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ALASKA DOG SLEDDING

In Alaska, on top of a snow covered glacier, a camp is set up, just for a few months each summer.

Under twenty people, including six mushers, and a few dozen Alaskan huskies live here. They go on daily dog sledding tours with visiting tourists to stay in top shape all year round.

Alaska Dog Sledding

The Denver Glacier, where the dog camp is located, is a part of the larger Juneau Icefield near the historic port of Skagway, in Southern Alaska.

Everything is brought up here by helicopters — dogs, shelters, snowmobiles, food and supplies, as well as the visiting tourists. And everything has to be taken out in the end, nothing can be left behind in this pristine land.

Alaska Dog Camp

On the glacier, the dogs sleep in their dog houses. Some prefer inside the house, while others sleep on top of it, or just curl up in the snow.

Alaskan huskies enjoy the glacier very much, it is akin to kids summer camp for them. They get to run on the snow doing what they love, exercise and socialize with other dogs, and they receive a lot of attention from people visiting from all over the world.

Dogs are always excited to stretch their legs and have some fun. Other than pulling a sled, they are like any other dogs really — they love eating, playing, sleeping, and meeting new people.

Alaska Dog Camp

Dogs go on daily runs pulling sleds to keep in top shape at all times.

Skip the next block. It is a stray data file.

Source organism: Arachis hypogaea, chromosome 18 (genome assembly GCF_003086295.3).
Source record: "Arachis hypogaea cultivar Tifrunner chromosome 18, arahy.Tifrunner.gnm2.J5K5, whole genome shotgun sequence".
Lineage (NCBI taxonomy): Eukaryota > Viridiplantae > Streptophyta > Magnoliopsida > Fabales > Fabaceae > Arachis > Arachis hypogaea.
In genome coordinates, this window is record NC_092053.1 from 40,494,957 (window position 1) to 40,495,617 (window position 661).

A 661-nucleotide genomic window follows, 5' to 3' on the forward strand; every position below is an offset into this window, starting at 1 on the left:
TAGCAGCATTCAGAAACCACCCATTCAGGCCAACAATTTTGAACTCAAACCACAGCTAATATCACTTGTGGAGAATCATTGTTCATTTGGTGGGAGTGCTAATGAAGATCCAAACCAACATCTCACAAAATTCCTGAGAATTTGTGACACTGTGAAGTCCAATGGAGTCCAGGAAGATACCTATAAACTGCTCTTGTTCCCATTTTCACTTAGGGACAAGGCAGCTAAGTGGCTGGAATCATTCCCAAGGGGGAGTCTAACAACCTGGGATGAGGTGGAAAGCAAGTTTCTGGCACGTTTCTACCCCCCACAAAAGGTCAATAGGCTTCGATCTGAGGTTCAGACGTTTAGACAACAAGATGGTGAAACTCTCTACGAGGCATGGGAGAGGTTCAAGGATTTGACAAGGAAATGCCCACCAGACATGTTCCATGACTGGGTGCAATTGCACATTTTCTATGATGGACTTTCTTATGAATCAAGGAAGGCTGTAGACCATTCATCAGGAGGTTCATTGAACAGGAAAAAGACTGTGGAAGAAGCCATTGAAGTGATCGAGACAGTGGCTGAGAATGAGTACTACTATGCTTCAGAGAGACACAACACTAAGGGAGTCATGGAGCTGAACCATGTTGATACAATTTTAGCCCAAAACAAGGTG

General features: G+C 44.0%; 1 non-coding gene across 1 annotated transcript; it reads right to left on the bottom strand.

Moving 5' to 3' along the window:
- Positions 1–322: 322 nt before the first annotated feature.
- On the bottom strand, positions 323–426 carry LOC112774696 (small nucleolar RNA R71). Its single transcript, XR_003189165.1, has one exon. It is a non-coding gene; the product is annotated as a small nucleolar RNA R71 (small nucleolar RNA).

Most days they give tours throughout the day on a rotation schedule. It is ideal for each dog to run at least twice a day, however, depending on the weather sometimes they run more, and sometimes less.

 

Today is a beautiful day for a dog sled ride.

 

Dogs at the camp howl when the sleds are leaving because they love running so much that they wish they were in the teams heading out. They want to be a part of the excitement as well... and in time they all get their chance.

Alaska Dog Sledding

Alaskan Huskies can be considered mutts. They are the culmination of years of breeding various dog breeds together so as to target traits ideal for short and long-distance mushing.

These traits will vary depending on whether the dogs are meant to be competitive racers or freight-haulers. That is why they may look different. Some of the 'racier' types of dogs have hound or other short-coat breeds in the bloodlines. They are meant to cover a lot of ground quickly.

The dogs we are running today (pictured) are considered to be more of the trapline/cargo huskies, which are meant to haul heavy sled-loads over great distances in extreme conditions. They tend to be larger, with thick fur.